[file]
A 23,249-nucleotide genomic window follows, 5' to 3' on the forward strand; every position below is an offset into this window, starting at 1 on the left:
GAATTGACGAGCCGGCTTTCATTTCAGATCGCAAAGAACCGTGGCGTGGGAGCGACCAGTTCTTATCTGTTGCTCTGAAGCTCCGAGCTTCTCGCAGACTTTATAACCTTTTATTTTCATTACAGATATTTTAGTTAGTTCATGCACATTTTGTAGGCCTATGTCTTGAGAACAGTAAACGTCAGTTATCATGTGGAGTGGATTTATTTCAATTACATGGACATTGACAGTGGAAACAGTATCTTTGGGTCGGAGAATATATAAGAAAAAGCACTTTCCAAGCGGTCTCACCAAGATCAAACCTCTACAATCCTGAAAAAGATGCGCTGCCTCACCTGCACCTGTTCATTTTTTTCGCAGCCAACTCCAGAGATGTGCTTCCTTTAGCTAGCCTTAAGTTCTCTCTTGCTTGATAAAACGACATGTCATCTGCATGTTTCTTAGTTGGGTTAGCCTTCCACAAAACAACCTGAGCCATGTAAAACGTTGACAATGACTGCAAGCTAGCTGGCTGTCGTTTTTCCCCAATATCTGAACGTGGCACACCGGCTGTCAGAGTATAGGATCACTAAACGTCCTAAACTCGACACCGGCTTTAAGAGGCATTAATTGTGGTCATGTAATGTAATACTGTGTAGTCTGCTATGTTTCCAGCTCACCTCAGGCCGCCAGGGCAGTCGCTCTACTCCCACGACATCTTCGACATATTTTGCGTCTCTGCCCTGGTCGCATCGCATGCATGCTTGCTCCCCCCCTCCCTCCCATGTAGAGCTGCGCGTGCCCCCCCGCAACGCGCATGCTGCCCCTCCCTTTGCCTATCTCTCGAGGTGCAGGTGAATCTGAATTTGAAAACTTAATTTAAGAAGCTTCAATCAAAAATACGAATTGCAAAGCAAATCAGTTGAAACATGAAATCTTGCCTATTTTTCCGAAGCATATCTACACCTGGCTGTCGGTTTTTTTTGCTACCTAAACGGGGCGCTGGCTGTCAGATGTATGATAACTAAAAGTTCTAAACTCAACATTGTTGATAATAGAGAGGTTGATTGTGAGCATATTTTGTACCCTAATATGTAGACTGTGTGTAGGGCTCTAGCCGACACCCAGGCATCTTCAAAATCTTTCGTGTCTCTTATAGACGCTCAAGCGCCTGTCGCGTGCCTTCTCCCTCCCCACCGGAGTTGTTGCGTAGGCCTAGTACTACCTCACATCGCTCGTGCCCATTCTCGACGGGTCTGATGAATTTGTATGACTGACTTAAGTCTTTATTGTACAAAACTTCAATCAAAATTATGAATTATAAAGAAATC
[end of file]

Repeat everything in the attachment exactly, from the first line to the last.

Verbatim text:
A 23,249-nucleotide genomic window follows, 5' to 3' on the forward strand; every position below is an offset into this window, starting at 1 on the left:
GAATTGACGAGCCGGCTTTCATTTCAGATCGCAAAGAACCGTGGCGTGGGAGCGACCAGTTCTTATCTGTTGCTCTGAAGCTCCGAGCTTCTCGCAGACTTTATAACCTTTTATTTTCATTACAGATATTTTAGTTAGTTCATGCACATTTTGTAGGCCTATGTCTTGAGAACAGTAAACGTCAGTTATCATGTGGAGTGGATTTATTTCAATTACATGGACATTGACAGTGGAAACAGTATCTTTGGGTCGGAGAATATATAAGAAAAAGCACTTTCCAAGCGGTCTCACCAAGATCAAACCTCTACAATCCTGAAAAAGATGCGCTGCCTCACCTGCACCTGTTCATTTTTTTCGCAGCCAACTCCAGAGATGTGCTTCCTTTAGCTAGCCTTAAGTTCTCTCTTGCTTGATAAAACGACATGTCATCTGCATGTTTCTTAGTTGGGTTAGCCTTCCACAAAACAACCTGAGCCATGTAAAACGTTGACAATGACTGCAAGCTAGCTGGCTGTCGTTTTTCCCCAATATCTGAACGTGGCACACCGGCTGTCAGAGTATAGGATCACTAAACGTCCTAAACTCGACACCGGCTTTAAGAGGCATTAATTGTGGTCATGTAATGTAATACTGTGTAGTCTGCTATGTTTCCAGCTCACCTCAGGCCGCCAGGGCAGTCGCTCTACTCCCACGACATCTTCGACATATTTTGCGTCTCTGCCCTGGTCGCATCGCATGCATGCTTGCTCCCCCCCTCCCTCCCATGTAGAGCTGCGCGTGCCCCCCCGCAACGCGCATGCTGCCCCTCCCTTTGCCTATCTCTCGAGGTGCAGGTGAATCTGAATTTGAAAACTTAATTTAAGAAGCTTCAATCAAAAATACGAATTGCAAAGCAAATCAGTTGAAACATGAAATCTTGCCTATTTTTCCGAAGCATATCTACACCTGGCTGTCGGTTTTTTTTGCTACCTAAACGGGGCGCTGGCTGTCAGATGTATGATAACTAAAAGTTCTAAACTCAACATTGTTGATAATAGAGAGGTTGATTGTGAGCATATTTTGTACCCTAATATGTAGACTGTGTGTAGGGCTCTAGCCGACACCCAGGCATCTTCAAAATCTTTCGTGTCTCTTATAGACGCTCAAGCGCCTGTCGCGTGCCTTCTCCCTCCCCACCGGAGTTGTTGCGTAGGCCTAGTACTACCTCACATCGCTCGTGCCCATTCTCGACGGGTCTGATGAATTTGTATGACTGACTTAAGTCTTTATTGTACAAAACTTCAATCAAAATTATGAATTATAAAGAAATC